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Monday, 23 February 2009
Page: 1516

Ms CAMPBELL (9:55 PM) —Thank you, Madam Deputy Speaker, for the opportunity to inform the House about an event in my electorate of Bass which I believe marks a turning point in the health of our nation. Last Wednesday night Launceston hosted the second of 15 men’s health forums which will be held across the country in the coming months. They are designed to engage with the community—in particular, men—and shape the development of the National Men’s Health Policy. What I heard throughout the discussions which ensued was quite honestly frightening. That men have a lower life expectancy than women is not new. Fifty-one per cent of Aboriginal and Torres Strait Islander men will not live past the age of 50. Nine out of 10 non-Aboriginal and Torres Strait Islander men will. As a government and as a country we must act to address this, and we must act now. The fact that as we embarked on the 21st century there was no specific national health policy to address this is a disgrace.

I would like to congratulate the Minister for Health and Ageing, Nicola Roxon, not only for seeking to rectify this but also for the manner in which she has gone about it. The level of consultation is extraordinary. I believe that has two effects. Firstly, it ensures we end up with the most effective and relevant national policy, a policy over which men across Northern Tasmania and the rest of the country have every right to claim ownership. Secondly, but perhaps most importantly, it gets men actually talking about these issues. It was interesting to both listen and observe on Wednesday night. Over the course of the evening those men in the room relaxed and actually began discussing real health issues. We need to put this out there. Men need to feel that it is okay for them to talk to each other, to talk to their doctor and even to talk to their elected representatives about these issues.

What are these issues? Madam Deputy Speaker, I am sure it will come as no surprise to you to learn that men are built differently to women, and our health issues are not the same. From the physical—such as testicular cancer, prostate cancer and the like to the higher incidence of things like heart disease, kidney disease and diet related ailments—all the way through to the emotional, men are built and wired differently, and it is imperative that we develop national health policy which reflects this. I mention the emotional issues. Men do have emotions; we simply do not hear about them enough. One of the clear areas of need highlighted in Launceston was surrounding suicide rates. Some 80 per cent of suicides are men. In the age bracket of 25 to 35, suicide is the leading cause of death. These are statistics which should shock us all into action.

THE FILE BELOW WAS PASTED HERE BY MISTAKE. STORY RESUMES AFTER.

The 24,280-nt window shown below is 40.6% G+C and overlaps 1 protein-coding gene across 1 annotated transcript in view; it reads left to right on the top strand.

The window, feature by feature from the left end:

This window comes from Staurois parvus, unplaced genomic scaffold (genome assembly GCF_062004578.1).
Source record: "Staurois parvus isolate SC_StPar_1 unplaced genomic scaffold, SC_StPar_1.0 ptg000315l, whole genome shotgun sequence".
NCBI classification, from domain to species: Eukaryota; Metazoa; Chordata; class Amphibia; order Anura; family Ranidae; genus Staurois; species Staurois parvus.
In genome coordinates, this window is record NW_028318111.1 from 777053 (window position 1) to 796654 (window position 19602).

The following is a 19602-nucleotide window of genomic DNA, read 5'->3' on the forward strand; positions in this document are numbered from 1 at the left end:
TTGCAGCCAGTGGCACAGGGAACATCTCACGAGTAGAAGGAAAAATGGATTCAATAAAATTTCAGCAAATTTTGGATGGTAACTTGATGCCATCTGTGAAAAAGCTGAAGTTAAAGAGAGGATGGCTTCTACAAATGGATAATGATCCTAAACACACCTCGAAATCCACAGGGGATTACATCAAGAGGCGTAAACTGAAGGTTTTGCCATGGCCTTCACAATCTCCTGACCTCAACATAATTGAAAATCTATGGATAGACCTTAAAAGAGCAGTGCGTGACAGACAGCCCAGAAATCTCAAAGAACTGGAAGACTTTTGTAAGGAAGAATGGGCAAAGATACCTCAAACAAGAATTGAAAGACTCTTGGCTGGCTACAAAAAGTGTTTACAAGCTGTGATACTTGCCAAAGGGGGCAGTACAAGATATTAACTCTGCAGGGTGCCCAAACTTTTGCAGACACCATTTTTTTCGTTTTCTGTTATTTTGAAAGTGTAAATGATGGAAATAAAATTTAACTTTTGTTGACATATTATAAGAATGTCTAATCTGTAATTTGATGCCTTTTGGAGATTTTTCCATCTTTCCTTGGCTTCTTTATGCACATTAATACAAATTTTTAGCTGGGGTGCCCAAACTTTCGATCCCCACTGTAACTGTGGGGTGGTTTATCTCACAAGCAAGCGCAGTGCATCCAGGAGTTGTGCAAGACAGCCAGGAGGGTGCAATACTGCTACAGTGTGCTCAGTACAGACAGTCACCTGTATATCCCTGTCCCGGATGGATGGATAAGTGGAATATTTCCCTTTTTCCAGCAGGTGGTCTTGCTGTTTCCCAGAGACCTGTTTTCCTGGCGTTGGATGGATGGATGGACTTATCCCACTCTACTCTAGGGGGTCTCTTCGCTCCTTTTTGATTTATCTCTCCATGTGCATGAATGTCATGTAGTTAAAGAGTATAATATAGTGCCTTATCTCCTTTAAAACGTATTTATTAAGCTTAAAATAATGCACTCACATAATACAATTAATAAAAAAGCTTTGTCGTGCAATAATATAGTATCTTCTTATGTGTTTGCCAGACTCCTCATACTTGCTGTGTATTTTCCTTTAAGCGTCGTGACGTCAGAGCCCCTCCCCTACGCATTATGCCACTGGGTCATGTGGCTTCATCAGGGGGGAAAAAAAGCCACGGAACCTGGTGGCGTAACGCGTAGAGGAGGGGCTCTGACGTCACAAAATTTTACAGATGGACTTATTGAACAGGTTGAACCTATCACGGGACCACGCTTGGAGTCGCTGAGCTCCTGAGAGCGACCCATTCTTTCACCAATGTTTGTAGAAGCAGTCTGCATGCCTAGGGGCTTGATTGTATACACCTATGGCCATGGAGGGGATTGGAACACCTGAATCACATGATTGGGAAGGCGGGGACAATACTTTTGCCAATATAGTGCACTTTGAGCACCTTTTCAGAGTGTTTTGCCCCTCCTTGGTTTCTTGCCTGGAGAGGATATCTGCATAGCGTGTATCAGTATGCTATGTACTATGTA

The forum was attended by three of the minister’s appointed men’s health ambassadors. Mr Bill Noonan, Mr Tim Mathieson and Dr Rob Walters made the trip to Launceston, and for that I thank them. The diverse views those present heard from a trade union official, a former hairdresser and a well-respected GP were incredibly valuable. Each has ideas about what can be done to improve men’s health outcomes; there were a few consistent themes. It also became apparent that the key to the success of a National Men’s Health Policy is encouraging men to talk about these issues. Men’s health ambassador Bill Noonan spoke with passion about encouraging a greater role for union officials in the workplace. He made the point that these are people elected by the workforce, that they are trusted and that they are there to represent the best interests of the workforce. This is something that I would like to encourage.

I lobbied the health minister to hold one of the first of these forums in Bass. I did this because I am passionate about the health of Northern Tasmanians. I am proud that as a government we are shaping policy which will change the way health care is delivered to men so that men will feel more comfortable about seeking preventative care. The policy will address issues men face in accessing the health system, engage men about their own health and raise awareness about preventable health issues and target men with poor health outcomes. To achieve this, the government will hear from different groups, including Aboriginal and Torres Strait Islander men, who have the worst life expectancy of any group in Australia. As I mentioned earlier, it is on average just 59 years. We will listen to men from lower income groups, single fathers and those struggling with fatherhood, men from culturally diverse backgrounds and from other groups who may be feeling marginalised. This is an enormous undertaking but one to which the government is committed. I look forward to following with interest the implementation of a policy which, it could be said, began its infancy in the electorate of Bass.

The DEPUTY SPEAKER (Ms AE Burke)—Order! It being 10 pm, the debate is interrupted.